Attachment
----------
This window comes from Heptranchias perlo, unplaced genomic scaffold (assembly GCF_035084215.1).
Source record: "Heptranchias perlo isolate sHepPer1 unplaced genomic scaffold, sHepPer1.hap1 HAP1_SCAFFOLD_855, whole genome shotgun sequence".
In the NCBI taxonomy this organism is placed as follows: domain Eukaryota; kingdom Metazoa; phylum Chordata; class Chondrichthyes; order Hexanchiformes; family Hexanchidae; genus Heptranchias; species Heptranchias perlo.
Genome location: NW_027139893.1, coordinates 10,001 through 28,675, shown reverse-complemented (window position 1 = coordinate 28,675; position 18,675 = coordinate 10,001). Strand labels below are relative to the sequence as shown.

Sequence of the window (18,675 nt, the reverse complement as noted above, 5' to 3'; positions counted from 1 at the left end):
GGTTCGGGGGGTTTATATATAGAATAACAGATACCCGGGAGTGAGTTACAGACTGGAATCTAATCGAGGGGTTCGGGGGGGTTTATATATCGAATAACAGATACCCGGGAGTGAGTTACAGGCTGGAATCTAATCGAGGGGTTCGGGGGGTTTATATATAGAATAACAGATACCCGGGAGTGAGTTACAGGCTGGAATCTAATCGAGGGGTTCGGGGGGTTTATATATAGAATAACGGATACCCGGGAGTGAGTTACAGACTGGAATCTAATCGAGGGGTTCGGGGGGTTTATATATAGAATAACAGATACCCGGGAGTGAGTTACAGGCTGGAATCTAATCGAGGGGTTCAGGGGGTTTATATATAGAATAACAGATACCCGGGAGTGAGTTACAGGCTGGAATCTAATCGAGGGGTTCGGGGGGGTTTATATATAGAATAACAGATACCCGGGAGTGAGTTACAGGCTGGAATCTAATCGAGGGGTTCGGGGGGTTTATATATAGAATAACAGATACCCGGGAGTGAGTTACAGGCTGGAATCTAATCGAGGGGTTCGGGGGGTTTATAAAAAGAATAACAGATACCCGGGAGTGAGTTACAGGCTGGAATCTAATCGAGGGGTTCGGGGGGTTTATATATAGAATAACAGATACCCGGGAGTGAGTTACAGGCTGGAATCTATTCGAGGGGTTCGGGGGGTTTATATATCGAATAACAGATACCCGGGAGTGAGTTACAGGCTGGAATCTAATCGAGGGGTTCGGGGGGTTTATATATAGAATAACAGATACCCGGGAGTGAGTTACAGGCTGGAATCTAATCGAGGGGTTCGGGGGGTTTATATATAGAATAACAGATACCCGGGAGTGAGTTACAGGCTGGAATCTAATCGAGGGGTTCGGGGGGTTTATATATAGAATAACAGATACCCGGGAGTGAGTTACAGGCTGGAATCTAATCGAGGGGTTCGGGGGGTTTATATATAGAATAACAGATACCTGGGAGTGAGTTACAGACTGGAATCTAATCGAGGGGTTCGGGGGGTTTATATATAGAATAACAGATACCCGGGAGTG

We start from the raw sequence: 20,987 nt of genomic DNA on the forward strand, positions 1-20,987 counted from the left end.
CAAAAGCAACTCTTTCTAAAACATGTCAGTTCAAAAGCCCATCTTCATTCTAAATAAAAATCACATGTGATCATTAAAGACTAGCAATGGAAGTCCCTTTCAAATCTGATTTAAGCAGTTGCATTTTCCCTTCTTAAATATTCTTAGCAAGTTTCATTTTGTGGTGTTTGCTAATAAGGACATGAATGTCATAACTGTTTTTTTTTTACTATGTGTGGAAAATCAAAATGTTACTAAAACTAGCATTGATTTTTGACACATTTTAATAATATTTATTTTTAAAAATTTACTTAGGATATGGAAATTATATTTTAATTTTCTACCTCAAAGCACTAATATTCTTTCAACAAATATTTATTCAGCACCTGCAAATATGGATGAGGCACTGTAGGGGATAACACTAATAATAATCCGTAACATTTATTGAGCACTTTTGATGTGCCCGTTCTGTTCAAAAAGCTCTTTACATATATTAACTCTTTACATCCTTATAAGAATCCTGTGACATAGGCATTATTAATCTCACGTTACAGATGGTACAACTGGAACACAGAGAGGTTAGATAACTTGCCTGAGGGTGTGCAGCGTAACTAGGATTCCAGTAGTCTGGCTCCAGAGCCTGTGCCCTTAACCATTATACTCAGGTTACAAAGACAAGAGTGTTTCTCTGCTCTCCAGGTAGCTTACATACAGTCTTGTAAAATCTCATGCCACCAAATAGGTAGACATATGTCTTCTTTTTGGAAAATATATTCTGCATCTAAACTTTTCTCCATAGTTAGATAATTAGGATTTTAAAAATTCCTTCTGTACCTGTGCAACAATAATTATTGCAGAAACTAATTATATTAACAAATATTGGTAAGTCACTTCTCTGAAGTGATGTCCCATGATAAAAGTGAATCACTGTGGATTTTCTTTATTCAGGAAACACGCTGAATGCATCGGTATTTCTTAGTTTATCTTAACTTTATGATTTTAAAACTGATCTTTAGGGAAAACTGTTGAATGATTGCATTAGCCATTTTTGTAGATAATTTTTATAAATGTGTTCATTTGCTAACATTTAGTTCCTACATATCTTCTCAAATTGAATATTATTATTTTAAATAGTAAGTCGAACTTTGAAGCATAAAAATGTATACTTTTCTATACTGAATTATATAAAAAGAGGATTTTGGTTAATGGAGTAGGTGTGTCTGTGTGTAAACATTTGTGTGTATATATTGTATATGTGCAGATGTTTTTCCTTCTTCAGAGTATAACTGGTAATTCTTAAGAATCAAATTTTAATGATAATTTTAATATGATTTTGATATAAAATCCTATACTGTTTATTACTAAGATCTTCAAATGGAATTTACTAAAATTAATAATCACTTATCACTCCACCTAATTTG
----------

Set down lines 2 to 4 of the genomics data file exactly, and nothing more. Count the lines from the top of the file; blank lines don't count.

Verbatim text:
Source record: "Heptranchias perlo isolate sHepPer1 unplaced genomic scaffold, sHepPer1.hap1 HAP1_SCAFFOLD_855, whole genome shotgun sequence".
In the NCBI taxonomy this organism is placed as follows: domain Eukaryota; kingdom Metazoa; phylum Chordata; class Chondrichthyes; order Hexanchiformes; family Hexanchidae; genus Heptranchias; species Heptranchias perlo.
Genome location: NW_027139893.1, coordinates 10,001 through 28,675, shown reverse-complemented (window position 1 = coordinate 28,675; position 18,675 = coordinate 10,001). Strand labels below are relative to the sequence as shown.